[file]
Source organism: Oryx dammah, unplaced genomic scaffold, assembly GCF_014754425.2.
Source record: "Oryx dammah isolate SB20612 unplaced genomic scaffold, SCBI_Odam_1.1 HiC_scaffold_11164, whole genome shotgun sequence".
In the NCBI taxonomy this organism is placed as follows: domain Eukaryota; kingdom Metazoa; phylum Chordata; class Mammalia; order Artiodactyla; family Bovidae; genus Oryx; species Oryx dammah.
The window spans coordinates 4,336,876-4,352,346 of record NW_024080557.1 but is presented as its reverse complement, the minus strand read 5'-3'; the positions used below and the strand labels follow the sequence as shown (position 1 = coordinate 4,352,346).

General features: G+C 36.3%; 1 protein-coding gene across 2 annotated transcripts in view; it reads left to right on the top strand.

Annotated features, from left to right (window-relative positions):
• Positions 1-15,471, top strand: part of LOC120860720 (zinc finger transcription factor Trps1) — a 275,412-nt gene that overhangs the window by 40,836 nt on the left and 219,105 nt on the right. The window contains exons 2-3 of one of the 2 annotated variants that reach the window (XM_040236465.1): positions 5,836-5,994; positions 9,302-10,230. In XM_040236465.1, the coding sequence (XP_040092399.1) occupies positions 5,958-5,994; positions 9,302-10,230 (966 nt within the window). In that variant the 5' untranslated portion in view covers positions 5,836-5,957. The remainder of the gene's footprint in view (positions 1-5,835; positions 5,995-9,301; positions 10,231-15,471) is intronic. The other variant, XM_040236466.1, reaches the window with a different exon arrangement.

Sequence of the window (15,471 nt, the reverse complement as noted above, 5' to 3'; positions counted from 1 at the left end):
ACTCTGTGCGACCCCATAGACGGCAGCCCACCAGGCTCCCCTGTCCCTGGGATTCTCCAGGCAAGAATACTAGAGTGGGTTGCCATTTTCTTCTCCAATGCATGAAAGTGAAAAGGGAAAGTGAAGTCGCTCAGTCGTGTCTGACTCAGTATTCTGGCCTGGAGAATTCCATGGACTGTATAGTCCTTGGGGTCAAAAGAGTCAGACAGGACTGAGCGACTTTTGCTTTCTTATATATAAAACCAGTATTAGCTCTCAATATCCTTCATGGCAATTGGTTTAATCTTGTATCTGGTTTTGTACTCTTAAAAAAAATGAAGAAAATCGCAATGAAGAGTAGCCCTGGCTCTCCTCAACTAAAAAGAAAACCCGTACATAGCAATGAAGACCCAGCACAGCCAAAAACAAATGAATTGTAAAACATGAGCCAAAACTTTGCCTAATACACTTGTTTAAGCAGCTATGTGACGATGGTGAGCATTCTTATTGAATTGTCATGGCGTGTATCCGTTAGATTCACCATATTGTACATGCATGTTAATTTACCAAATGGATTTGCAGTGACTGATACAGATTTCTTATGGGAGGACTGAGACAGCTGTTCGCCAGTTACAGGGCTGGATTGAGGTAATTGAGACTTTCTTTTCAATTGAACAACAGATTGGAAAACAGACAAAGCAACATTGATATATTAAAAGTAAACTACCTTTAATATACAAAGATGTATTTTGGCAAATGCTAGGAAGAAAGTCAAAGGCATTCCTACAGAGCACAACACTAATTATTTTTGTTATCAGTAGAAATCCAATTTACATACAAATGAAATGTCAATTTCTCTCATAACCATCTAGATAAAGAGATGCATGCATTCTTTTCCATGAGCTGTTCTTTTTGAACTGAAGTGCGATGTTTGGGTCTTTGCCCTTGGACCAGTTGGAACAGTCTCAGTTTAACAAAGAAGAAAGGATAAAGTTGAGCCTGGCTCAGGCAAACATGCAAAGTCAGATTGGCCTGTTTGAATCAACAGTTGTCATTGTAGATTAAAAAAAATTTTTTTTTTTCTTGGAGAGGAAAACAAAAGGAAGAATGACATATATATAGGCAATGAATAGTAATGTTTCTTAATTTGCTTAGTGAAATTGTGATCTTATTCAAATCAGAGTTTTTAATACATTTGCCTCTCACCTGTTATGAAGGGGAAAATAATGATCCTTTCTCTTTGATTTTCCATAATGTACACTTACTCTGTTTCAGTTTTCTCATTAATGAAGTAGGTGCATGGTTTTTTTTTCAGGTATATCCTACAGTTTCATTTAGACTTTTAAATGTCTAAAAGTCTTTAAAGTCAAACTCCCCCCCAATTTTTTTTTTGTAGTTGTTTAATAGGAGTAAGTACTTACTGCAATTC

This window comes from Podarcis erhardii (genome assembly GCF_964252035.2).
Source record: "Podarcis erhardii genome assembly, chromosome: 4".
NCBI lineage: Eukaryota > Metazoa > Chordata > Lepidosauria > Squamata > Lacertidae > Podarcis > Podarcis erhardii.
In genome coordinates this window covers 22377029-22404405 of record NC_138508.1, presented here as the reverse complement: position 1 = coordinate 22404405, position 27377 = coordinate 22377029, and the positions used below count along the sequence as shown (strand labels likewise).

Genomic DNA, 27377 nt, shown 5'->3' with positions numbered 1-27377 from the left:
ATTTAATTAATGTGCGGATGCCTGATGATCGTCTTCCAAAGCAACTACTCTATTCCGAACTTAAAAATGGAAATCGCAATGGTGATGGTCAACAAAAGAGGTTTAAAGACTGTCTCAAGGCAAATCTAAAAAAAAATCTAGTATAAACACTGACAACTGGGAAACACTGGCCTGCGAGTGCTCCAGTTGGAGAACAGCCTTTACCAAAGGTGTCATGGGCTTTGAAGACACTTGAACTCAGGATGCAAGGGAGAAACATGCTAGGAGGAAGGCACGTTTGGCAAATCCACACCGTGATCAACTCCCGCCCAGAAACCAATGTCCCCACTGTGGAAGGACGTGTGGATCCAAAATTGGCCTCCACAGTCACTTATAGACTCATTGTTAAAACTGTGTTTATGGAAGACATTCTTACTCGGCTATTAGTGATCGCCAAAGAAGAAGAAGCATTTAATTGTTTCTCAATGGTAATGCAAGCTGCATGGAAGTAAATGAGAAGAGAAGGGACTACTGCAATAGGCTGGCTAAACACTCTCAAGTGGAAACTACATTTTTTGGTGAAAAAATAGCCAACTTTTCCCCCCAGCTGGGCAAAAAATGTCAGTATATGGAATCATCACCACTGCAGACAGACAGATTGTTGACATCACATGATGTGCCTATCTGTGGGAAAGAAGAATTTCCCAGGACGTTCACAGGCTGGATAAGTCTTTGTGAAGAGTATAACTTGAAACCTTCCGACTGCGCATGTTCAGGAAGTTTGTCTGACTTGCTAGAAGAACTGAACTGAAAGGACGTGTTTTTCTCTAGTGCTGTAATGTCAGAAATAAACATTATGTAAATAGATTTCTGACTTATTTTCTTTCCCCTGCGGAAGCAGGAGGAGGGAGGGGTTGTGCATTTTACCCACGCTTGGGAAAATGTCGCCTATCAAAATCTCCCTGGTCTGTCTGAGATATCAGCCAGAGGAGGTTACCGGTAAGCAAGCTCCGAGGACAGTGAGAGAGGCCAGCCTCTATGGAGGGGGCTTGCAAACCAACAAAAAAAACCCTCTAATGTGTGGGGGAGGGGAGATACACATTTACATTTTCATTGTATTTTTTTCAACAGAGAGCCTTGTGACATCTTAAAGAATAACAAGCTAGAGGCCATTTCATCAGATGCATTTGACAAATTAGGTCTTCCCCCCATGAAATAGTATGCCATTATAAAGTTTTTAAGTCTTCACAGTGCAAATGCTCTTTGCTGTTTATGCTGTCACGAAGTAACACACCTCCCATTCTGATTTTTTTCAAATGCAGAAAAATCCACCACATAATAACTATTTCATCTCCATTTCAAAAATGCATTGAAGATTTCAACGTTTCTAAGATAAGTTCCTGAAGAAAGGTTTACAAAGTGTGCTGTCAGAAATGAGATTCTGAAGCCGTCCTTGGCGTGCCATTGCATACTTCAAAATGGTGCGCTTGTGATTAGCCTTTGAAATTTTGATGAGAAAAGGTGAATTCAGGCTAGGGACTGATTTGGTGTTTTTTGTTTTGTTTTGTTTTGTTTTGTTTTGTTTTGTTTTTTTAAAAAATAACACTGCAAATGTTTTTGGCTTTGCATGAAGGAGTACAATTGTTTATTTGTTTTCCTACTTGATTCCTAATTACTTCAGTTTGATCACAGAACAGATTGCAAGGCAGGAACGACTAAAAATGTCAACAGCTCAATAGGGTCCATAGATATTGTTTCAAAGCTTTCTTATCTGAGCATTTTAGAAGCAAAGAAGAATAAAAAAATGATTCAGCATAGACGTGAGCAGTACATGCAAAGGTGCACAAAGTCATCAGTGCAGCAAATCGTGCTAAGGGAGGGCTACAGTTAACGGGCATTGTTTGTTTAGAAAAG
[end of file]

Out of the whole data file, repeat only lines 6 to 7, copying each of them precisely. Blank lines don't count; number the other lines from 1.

Annotated features, from left to right (window-relative positions):
• Positions 1-15,471, top strand: part of LOC120860720 (zinc finger transcription factor Trps1) — a 275,412-nt gene that overhangs the window by 40,836 nt on the left and 219,105 nt on the right. The window contains exons 2-3 of one of the 2 annotated variants that reach the window (XM_040236465.1): positions 5,836-5,994; positions 9,302-10,230. In XM_040236465.1, the coding sequence (XP_040092399.1) occupies positions 5,958-5,994; positions 9,302-10,230 (966 nt within the window). In that variant the 5' untranslated portion in view covers positions 5,836-5,957. The remainder of the gene's footprint in view (positions 1-5,835; positions 5,995-9,301; positions 10,231-15,471) is intronic. The other variant, XM_040236466.1, reaches the window with a different exon arrangement.